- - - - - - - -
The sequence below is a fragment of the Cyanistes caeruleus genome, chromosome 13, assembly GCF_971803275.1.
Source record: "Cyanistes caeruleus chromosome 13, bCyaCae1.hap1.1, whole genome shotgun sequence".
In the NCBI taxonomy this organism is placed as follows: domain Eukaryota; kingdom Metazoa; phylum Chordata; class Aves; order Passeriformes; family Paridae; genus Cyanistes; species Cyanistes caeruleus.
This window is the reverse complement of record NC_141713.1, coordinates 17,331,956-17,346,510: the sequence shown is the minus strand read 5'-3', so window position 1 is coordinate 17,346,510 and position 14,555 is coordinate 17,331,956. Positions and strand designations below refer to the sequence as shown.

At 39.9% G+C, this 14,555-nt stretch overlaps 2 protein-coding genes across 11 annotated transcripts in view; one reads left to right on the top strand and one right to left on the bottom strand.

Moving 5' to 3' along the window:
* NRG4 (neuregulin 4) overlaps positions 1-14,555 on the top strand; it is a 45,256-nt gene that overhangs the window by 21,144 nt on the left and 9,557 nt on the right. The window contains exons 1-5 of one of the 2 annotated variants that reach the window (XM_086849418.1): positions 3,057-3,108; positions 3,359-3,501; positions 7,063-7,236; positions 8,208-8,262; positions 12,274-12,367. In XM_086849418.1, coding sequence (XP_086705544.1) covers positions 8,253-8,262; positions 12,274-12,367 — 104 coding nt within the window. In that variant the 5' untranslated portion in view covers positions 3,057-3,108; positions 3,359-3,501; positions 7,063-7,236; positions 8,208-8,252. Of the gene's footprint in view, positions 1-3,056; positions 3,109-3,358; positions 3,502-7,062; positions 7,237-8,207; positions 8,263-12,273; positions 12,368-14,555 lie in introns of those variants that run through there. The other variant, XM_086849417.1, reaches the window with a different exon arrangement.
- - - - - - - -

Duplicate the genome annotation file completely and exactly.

The sequence below is a fragment of the Cyanistes caeruleus genome, chromosome 13, assembly GCF_971803275.1.
Source record: "Cyanistes caeruleus chromosome 13, bCyaCae1.hap1.1, whole genome shotgun sequence".
In the NCBI taxonomy this organism is placed as follows: domain Eukaryota; kingdom Metazoa; phylum Chordata; class Aves; order Passeriformes; family Paridae; genus Cyanistes; species Cyanistes caeruleus.
This window is the reverse complement of record NC_141713.1, coordinates 17,331,956-17,346,510: the sequence shown is the minus strand read 5'-3', so window position 1 is coordinate 17,346,510 and position 14,555 is coordinate 17,331,956. Positions and strand designations below refer to the sequence as shown.

At 39.9% G+C, this 14,555-nt stretch overlaps 2 protein-coding genes across 11 annotated transcripts in view; one reads left to right on the top strand and one right to left on the bottom strand.

Moving 5' to 3' along the window:
* NRG4 (neuregulin 4) overlaps positions 1-14,555 on the top strand; it is a 45,256-nt gene that overhangs the window by 21,144 nt on the left and 9,557 nt on the right. The window contains exons 1-5 of one of the 2 annotated variants that reach the window (XM_086849418.1): positions 3,057-3,108; positions 3,359-3,501; positions 7,063-7,236; positions 8,208-8,262; positions 12,274-12,367. In XM_086849418.1, coding sequence (XP_086705544.1) covers positions 8,253-8,262; positions 12,274-12,367 — 104 coding nt within the window. In that variant the 5' untranslated portion in view covers positions 3,057-3,108; positions 3,359-3,501; positions 7,063-7,236; positions 8,208-8,252. Of the gene's footprint in view, positions 1-3,056; positions 3,109-3,358; positions 3,502-7,062; positions 7,237-8,207; positions 8,263-12,273; positions 12,368-14,555 lie in introns of those variants that run through there. The other variant, XM_086849417.1, reaches the window with a different exon arrangement.